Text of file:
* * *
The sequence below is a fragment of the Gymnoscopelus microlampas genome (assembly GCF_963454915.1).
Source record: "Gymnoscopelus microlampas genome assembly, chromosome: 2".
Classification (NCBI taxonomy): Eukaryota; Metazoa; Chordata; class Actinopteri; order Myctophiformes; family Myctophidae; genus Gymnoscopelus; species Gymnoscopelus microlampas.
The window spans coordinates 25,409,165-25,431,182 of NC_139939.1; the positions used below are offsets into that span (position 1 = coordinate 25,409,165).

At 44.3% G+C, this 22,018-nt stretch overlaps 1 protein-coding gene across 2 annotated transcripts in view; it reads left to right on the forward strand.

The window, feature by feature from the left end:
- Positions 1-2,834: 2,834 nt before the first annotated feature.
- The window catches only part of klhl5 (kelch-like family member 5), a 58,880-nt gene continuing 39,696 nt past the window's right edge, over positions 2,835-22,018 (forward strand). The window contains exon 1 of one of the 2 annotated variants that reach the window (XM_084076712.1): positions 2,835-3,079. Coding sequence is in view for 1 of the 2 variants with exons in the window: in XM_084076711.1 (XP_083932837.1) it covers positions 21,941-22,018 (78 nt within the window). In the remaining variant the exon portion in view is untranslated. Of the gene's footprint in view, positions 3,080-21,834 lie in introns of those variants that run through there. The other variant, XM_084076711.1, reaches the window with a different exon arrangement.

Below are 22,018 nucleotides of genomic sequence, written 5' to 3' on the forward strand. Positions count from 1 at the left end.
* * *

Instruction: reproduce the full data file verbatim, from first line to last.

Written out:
The sequence below is a fragment of the Gymnoscopelus microlampas genome (assembly GCF_963454915.1).
Source record: "Gymnoscopelus microlampas genome assembly, chromosome: 2".
Classification (NCBI taxonomy): Eukaryota; Metazoa; Chordata; class Actinopteri; order Myctophiformes; family Myctophidae; genus Gymnoscopelus; species Gymnoscopelus microlampas.
The window spans coordinates 25,409,165-25,431,182 of NC_139939.1; the positions used below are offsets into that span (position 1 = coordinate 25,409,165).

At 44.3% G+C, this 22,018-nt stretch overlaps 1 protein-coding gene across 2 annotated transcripts in view; it reads left to right on the forward strand.

The window, feature by feature from the left end:
- Positions 1-2,834: 2,834 nt before the first annotated feature.
- The window catches only part of klhl5 (kelch-like family member 5), a 58,880-nt gene continuing 39,696 nt past the window's right edge, over positions 2,835-22,018 (forward strand). The window contains exon 1 of one of the 2 annotated variants that reach the window (XM_084076712.1): positions 2,835-3,079. Coding sequence is in view for 1 of the 2 variants with exons in the window: in XM_084076711.1 (XP_083932837.1) it covers positions 21,941-22,018 (78 nt within the window). In the remaining variant the exon portion in view is untranslated. Of the gene's footprint in view, positions 3,080-21,834 lie in introns of those variants that run through there. The other variant, XM_084076711.1, reaches the window with a different exon arrangement.

Below are 22,018 nucleotides of genomic sequence, written 5' to 3' on the forward strand. Positions count from 1 at the left end.